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Comparative Essay on the endings of ‘Of Mice & Men’ and ‘The Half Brothers’

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English Coursework Comparative Essay on the endings of 'Of Mice & Men' and 'The Half Brothers' Both of these stories essentially deal with the issues of love, death and what makes a good man. It also deals with the question why people are backward and how we should treat them, and people's dreams and the sacrifices they make to achieve them. The first story; 'The Half Brothers', is set in Northern rural England, in the 1850's. It concerns two relatives; stepbrothers, whose mother dies at an early age. The story has a strong narrative voice. The second story; 'Of Mice & Men', is set in the 1930's, America, it concerns two migrant workers who are friends. The story has no narrative voice. 'Of Mice & Men' is a novel by John Steinbeck which uses colloquial language of how people spoke back when the novel was released, so an easily understood book. He shows the events of the story in short, compact sentences and uses a lot of description writing throughout the novel. He gives the reader a short history of the characters. Where as 'The Half Brothers' is a short story by Elizabeth Gaskell which uses Victorian style writing, with long complicated sentences. ...read more.


After Helens death Aunt Fanny went to live with them again. Gregory gradually goes downhill from the point of his mother's death to the point of mental retardness. It starts when he is kicked out of school and then is forced by William to become a shepherd. He is constantly teased and mocked by the farm workers: 'many a hard word and sharp scolding did he get from the people about the farm'. This combined with the neglecting shown by William make Gregory mental retarded. One day the storyteller is sent out by his father on an errand and told to come straight home by the road to not get lost. The storyteller is disobedient though and tries taking a shortcut but it gets dark and mist and he soon finds himself lost on the moor. Luckily Gregory was out with his dog lassie and the storyteller heard the dog bark. Eventually Gregory found the storyteller and they left to try and find home. But failed it became very cold and they became very tired. Gregory tied the storytellers' handkerchief to the dogs collar and sent it on its way home. He told his stepbrother to lay under a rock and he then covered him with his shepherd's coat and lied next to him to cover him from the cold. ...read more.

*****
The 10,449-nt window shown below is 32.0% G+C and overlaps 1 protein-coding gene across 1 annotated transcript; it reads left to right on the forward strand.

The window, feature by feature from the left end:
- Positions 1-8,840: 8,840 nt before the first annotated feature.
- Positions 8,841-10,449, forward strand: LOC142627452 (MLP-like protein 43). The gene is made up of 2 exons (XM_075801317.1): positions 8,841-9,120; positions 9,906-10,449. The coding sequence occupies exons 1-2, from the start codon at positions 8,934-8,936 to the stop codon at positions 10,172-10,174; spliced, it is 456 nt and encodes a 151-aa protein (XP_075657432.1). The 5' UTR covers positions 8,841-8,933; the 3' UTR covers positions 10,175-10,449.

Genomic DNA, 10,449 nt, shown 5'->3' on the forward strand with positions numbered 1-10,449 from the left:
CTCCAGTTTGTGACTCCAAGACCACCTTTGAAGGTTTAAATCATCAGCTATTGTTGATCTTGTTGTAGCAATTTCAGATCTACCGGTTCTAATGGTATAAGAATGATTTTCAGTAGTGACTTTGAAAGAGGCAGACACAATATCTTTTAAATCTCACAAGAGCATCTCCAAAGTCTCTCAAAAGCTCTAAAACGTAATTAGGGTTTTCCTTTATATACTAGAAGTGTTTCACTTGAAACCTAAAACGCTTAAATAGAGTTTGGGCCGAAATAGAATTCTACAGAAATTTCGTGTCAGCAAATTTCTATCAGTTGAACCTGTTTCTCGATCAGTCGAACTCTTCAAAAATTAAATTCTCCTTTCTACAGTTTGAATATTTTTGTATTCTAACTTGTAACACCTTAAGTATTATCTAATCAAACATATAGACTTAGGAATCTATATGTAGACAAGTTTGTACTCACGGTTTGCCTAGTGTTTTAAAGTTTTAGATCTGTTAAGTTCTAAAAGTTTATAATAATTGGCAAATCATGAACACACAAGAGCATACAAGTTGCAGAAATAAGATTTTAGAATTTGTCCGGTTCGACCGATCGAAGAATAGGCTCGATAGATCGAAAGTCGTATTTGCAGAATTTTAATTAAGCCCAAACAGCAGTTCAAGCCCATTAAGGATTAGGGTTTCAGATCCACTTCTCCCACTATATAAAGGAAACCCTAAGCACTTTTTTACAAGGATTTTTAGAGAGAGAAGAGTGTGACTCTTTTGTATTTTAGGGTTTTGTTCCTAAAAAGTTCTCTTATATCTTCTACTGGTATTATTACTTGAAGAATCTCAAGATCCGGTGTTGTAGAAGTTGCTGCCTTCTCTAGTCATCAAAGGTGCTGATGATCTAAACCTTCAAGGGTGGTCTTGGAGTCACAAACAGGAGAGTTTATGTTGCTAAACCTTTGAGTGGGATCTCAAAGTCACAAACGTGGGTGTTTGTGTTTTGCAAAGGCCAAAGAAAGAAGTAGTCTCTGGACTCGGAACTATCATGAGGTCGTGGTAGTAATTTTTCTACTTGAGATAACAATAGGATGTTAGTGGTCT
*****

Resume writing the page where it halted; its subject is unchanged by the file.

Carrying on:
The influence of George and Lennie's commitment to each other and to their dream has for just a moment made Slim, Candy, and Crooks, men who worked at the ranch, their brothers keepers and broken the grip of loneliness and solitude in which they exist. Lennie's longing for the rabbits and all soft, living things symbolizes the longing all men have for warm, living contact. The dream's vision of the farm in Eden dies when Lennie dies. Even though Lennie's imperfection doomed the dream it was only through his innocence that kept it was kept alive. For while the dream of the farm dies, the theme of commitment gains its strongest statement in the conclusion of this book. Unlike Candy, who abandons responsibility for his old dog by allowing Carlson to shoot him, "George remains his brother's keeper without faltering even to the point of killing Lennie while Lennie sees visions of Eden." Owens. It is sad that, in this fallen world, George must reenact the crime of Cain to demonstrate the depth of his commitment. The question what makes a good man is answered well in 'Of Mice & Men' by Slim when he tells George 'guy don't need no sense to be a nice fella' a man that cares for people, cares for his friends is what makes a good man it doesn't matter if they're disabled or retarded a good man is inside. ?? ?? ?? ?? Danny Beard ...read more.

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